Sanford uses WasteZero, a nationwide corporation that partners with municipalities for the pay-as-you-throw system. Waterville also proposes to use WasteZero, according to Roy, who said he has not spoken to Sanford officials about their program.
WasteZero does all the administrative work for the trash bags. The city of Sanford uses orange 33-gallon bags, which cost residents $2 each; 15-gallon bags, which cost $1.25; and 8-gallon bags, which are $1. In Sanford, the bags are available at 10 locations, including Shaw’s supermarket, Hannaford, Walgreens, Aubuchon and Walmart, Alley said. WasteZero buys the bags and distributes them to those stores.
Alley estimates that 10 percent of the bags sold are 8-gallon bags. WasteZero sends Sanford a report every month that includes information about what stores order bags, how many and what size, he said.
“WasteZero’s great to work with,” Alley said. “They do everything: They take their cut right off the top, and there’s revenue for the sale of the bags. They get 12.52 percent for doing the administrative work — sales, warehousing, delivery to stores — everything. We do absolutely nothing.”
MAJORITY ACCEPT IT
Sanford’s use of pay-as-you-throw hasn’t always been smooth. It started paying per bag in 2010 but the system lasted only 16 weeks. Opponents forced a referendum in November of that year and defeated the system by a 60-40 vote, according to Alley, who has worked for Sanford 33 years and is scheduled to retire in June.
The Sanford City Council then decided to introduce the system again as a way to save money. That time, officials held neighborhood meetings, explained why the system was beneficial and garnered support, Alley said.
“We do have, and always will have, people who oppose it,” he said. “I think the majority of people have accepted it, whether they like it or not.”
People use their own containers for recycling, and the city gives them stickers that say “Sanford Recycles” that they attach to those containers, he said.
The city contracts with Pine Tree Waste for trash pickup, whereas Waterville would continue to do curbside pickup.
Presque Isle uses two sizes of yellow solid waste bags: 13-gallon bags that cost people $1.85 and 30-gallon bags, which sell for $3.45, according to Fowler, the public services director who has worked for Presque Isle 29 years.
Presque Isle uses 13-gallon blue bags for recycling; customers buy five bags for 80 cents, Fowler said. Recycling there is dual stream, meaning containers such as plastics and cans are placed in one bag, and paper, including officer paper, newspapers and magazine, is placed in another blue bag, he said. People place those bags at the curb only when they are full, he said. Glass is placed separately in a small grocery bag at the curb.
Presque Isle’s solid waste disposal tonnage decreased by 28 percent last year, he said.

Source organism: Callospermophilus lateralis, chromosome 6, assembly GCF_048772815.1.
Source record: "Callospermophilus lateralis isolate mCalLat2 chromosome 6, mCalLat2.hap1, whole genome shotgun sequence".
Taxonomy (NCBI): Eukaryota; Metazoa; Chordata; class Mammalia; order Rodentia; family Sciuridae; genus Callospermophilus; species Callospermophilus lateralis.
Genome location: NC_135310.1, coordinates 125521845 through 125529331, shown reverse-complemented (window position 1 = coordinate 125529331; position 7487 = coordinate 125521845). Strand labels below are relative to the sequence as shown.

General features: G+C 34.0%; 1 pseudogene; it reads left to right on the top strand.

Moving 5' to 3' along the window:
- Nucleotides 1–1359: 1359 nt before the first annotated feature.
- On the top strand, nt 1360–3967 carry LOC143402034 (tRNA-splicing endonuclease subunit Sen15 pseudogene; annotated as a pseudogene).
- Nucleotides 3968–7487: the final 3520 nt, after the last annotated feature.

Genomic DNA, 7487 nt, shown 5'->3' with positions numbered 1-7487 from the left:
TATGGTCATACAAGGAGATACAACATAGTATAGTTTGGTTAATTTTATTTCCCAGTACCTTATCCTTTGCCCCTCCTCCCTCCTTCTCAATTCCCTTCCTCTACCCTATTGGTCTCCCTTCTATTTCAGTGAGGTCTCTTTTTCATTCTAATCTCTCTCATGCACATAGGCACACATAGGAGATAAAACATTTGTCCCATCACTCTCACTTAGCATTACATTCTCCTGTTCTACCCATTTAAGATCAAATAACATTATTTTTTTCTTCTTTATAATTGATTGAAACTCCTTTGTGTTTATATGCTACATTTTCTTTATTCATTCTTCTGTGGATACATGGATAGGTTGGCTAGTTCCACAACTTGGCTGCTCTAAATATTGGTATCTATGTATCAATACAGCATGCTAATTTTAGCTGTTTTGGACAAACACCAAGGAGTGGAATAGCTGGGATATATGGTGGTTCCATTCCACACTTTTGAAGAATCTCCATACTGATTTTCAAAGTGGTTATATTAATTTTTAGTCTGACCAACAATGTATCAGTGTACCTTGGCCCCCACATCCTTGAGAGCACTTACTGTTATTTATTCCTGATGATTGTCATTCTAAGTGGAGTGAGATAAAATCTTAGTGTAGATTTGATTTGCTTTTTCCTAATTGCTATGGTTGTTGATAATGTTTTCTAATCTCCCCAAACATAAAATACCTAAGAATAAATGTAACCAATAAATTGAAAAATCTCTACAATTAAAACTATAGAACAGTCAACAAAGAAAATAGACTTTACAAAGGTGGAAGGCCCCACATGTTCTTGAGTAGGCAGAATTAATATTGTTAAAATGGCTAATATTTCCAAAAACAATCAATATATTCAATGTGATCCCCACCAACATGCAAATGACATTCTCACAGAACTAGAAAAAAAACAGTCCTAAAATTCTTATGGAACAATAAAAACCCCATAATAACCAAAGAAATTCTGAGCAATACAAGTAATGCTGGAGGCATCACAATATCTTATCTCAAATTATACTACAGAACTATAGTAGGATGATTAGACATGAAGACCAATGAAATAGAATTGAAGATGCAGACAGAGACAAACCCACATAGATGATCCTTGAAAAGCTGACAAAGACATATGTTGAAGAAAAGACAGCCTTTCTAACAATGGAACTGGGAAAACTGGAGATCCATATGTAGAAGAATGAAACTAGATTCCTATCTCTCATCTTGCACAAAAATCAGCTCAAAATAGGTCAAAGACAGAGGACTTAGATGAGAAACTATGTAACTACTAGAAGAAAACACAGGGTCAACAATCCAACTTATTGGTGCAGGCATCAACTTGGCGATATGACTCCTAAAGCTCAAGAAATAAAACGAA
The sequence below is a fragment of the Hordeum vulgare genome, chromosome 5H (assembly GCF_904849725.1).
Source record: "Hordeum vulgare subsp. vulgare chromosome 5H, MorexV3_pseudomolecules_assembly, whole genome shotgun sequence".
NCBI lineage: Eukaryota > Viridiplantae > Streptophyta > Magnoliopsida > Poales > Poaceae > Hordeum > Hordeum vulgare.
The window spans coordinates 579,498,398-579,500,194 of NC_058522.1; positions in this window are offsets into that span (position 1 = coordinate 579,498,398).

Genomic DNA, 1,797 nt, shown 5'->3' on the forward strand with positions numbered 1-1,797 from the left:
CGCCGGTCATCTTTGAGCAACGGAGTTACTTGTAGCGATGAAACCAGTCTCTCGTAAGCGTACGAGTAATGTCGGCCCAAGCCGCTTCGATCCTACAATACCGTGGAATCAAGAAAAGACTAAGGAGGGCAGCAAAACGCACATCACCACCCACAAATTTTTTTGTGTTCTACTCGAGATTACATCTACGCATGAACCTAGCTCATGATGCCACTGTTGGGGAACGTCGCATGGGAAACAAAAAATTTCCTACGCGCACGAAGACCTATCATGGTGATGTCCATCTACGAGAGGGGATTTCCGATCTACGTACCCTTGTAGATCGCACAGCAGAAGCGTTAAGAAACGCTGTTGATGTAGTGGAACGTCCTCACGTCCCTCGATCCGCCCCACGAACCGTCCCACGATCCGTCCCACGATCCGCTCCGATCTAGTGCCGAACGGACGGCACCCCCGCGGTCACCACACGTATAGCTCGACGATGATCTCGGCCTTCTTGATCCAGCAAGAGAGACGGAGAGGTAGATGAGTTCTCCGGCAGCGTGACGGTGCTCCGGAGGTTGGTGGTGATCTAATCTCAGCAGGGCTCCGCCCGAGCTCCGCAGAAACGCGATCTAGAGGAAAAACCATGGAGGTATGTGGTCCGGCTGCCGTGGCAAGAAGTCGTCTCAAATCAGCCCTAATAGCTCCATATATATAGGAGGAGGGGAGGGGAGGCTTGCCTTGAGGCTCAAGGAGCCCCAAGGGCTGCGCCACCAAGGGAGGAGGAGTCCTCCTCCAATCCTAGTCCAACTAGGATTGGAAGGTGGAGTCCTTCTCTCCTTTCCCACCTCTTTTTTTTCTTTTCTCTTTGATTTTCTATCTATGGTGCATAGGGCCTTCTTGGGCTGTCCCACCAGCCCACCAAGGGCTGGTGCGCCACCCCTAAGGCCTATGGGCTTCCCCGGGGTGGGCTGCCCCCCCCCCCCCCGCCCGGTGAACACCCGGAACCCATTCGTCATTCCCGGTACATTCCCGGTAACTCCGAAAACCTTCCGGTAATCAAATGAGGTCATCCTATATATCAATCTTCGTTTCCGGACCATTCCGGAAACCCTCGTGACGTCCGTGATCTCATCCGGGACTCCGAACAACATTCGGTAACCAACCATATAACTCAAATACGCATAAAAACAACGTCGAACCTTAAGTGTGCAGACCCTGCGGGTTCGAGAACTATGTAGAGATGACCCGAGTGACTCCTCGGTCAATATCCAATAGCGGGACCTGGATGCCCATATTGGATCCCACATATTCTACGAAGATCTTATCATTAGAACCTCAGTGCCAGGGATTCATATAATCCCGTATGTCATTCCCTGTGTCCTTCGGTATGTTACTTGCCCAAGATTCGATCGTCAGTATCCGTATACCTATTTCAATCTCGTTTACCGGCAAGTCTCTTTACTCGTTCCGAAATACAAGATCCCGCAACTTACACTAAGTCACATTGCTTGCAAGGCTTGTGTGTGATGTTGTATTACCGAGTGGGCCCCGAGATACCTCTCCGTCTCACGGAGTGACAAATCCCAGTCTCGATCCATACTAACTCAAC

“Half of that was due to pay-as-you-throw and half was due to the economy,” he said. “When the economy is bad, people buy less.”
Fowler said when Presque Isle started pay-as-you-throw, a lot of people did not know how to recycle and there was a large learning curve.
“We literally had about 3,000 phone calls, and about 3,000 visitors come to City Hall,” he said.
At first, as many as 50 people put the wrong items in the recycling bags and had to re-do them. Now, there may be six such instances of that in one day, he said.
“People know how to do it now,” he said. “They’ve learned what’s acceptable and what’s not.”
Pay-as-you-throw, he said, is accepted after three years of being in place, even though a small percentage of people remain unhappy.
They still don’t like it, but the complaints are just about nonexistent now,” Fowler said.
In Waterville, the city picks up trash for apartments with three or fewer units; landlords must pay for trash receptacles and private collection if they have four or more units. How that would work with the new system is unclear.
Rancourt-Thomas, the city councilor, is convinced that recycling will be a big problem for people who live in apartments where there is no extra space to keep recyclables until they are hauled away.
“A lot of people are in apartment buildings where there’s no land,” she said. “Where are they going to put their recycling?”
Council Chairman Fred Stubbert, D-Ward 1, said he is not opposed to the proposed trash plan, but agrees with Rancourt-Thomas that now is not the time to change the system in Waterville. He added that most of the input from residents he has received about it has been negative.
“Nobody wants to go that way, and I understand why,” he said.
Waterville lost a lot of good-paying jobs and is trying to bounce back, but until it does, a change in the trash system should not occur, he said.
“Waterville’s at the lowest ebb it has probably ever been,” he said.
Stubbert said that mills closed in the 1990s, people left the city and a more transient population moved in, “bringing their problems with them and garbage collection is not one of the things they’re interested in.”
Stubbert said people from other communities continue to bring their trash into the city and leave it beside the road.
“That’s been going on for some time,” he said.